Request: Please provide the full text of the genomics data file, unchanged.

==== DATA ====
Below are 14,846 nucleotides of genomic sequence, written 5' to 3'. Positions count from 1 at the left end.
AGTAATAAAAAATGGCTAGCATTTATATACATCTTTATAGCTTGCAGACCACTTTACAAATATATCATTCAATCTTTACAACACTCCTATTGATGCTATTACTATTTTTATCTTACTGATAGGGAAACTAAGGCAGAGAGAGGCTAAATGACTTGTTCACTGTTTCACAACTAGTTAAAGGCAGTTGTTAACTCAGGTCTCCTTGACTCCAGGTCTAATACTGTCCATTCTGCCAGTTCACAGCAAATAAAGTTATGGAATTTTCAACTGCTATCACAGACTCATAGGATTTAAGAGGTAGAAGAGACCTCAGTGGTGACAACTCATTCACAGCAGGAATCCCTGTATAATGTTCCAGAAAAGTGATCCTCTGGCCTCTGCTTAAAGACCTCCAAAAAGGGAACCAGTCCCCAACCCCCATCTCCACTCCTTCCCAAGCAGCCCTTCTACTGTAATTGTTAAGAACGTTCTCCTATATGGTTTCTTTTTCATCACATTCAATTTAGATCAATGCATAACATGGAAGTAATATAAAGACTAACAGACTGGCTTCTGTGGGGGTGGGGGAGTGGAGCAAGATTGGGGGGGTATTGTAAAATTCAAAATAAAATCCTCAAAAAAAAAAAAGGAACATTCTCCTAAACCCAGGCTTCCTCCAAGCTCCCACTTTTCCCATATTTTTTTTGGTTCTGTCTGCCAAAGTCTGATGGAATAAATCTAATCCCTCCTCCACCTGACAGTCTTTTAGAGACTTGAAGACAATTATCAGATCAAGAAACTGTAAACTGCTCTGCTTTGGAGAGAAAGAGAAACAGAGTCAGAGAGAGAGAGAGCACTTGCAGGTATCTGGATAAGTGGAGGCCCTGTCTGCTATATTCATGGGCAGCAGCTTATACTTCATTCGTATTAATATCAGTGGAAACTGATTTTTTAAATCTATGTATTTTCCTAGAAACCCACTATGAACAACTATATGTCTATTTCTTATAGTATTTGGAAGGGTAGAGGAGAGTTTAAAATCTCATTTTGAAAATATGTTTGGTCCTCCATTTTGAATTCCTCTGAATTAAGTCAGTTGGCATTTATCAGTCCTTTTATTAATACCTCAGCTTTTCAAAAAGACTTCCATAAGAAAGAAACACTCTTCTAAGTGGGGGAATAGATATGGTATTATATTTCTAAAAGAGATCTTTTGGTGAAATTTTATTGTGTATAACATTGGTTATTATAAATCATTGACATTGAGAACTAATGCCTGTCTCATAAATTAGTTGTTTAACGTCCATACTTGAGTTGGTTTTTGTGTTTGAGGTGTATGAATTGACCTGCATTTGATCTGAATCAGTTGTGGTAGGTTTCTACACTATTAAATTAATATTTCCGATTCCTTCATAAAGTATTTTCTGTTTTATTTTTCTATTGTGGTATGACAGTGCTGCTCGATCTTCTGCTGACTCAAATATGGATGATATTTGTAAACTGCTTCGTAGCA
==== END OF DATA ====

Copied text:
Below are 14,846 nucleotides of genomic sequence, written 5' to 3'. Positions count from 1 at the left end.
AGTAATAAAAAATGGCTAGCATTTATATACATCTTTATAGCTTGCAGACCACTTTACAAATATATCATTCAATCTTTACAACACTCCTATTGATGCTATTACTATTTTTATCTTACTGATAGGGAAACTAAGGCAGAGAGAGGCTAAATGACTTGTTCACTGTTTCACAACTAGTTAAAGGCAGTTGTTAACTCAGGTCTCCTTGACTCCAGGTCTAATACTGTCCATTCTGCCAGTTCACAGCAAATAAAGTTATGGAATTTTCAACTGCTATCACAGACTCATAGGATTTAAGAGGTAGAAGAGACCTCAGTGGTGACAACTCATTCACAGCAGGAATCCCTGTATAATGTTCCAGAAAAGTGATCCTCTGGCCTCTGCTTAAAGACCTCCAAAAAGGGAACCAGTCCCCAACCCCCATCTCCACTCCTTCCCAAGCAGCCCTTCTACTGTAATTGTTAAGAACGTTCTCCTATATGGTTTCTTTTTCATCACATTCAATTTAGATCAATGCATAACATGGAAGTAATATAAAGACTAACAGACTGGCTTCTGTGGGGGTGGGGGAGTGGAGCAAGATTGGGGGGGTATTGTAAAATTCAAAATAAAATCCTCAAAAAAAAAAAAGGAACATTCTCCTAAACCCAGGCTTCCTCCAAGCTCCCACTTTTCCCATATTTTTTTTGGTTCTGTCTGCCAAAGTCTGATGGAATAAATCTAATCCCTCCTCCACCTGACAGTCTTTTAGAGACTTGAAGACAATTATCAGATCAAGAAACTGTAAACTGCTCTGCTTTGGAGAGAAAGAGAAACAGAGTCAGAGAGAGAGAGAGCACTTGCAGGTATCTGGATAAGTGGAGGCCCTGTCTGCTATATTCATGGGCAGCAGCTTATACTTCATTCGTATTAATATCAGTGGAAACTGATTTTTTAAATCTATGTATTTTCCTAGAAACCCACTATGAACAACTATATGTCTATTTCTTATAGTATTTGGAAGGGTAGAGGAGAGTTTAAAATCTCATTTTGAAAATATGTTTGGTCCTCCATTTTGAATTCCTCTGAATTAAGTCAGTTGGCATTTATCAGTCCTTTTATTAATACCTCAGCTTTTCAAAAAGACTTCCATAAGAAAGAAACACTCTTCTAAGTGGGGGAATAGATATGGTATTATATTTCTAAAAGAGATCTTTTGGTGAAATTTTATTGTGTATAACATTGGTTATTATAAATCATTGACATTGAGAACTAATGCCTGTCTCATAAATTAGTTGTTTAACGTCCATACTTGAGTTGGTTTTTGTGTTTGAGGTGTATGAATTGACCTGCATTTGATCTGAATCAGTTGTGGTAGGTTTCTACACTATTAAATTAATATTTCCGATTCCTTCATAAAGTATTTTCTGTTTTATTTTTCTATTGTGGTATGACAGTGCTGCTCGATCTTCTGCTGACTCAAATATGGATGATATTTGTAAACTGCTTCGTAGCA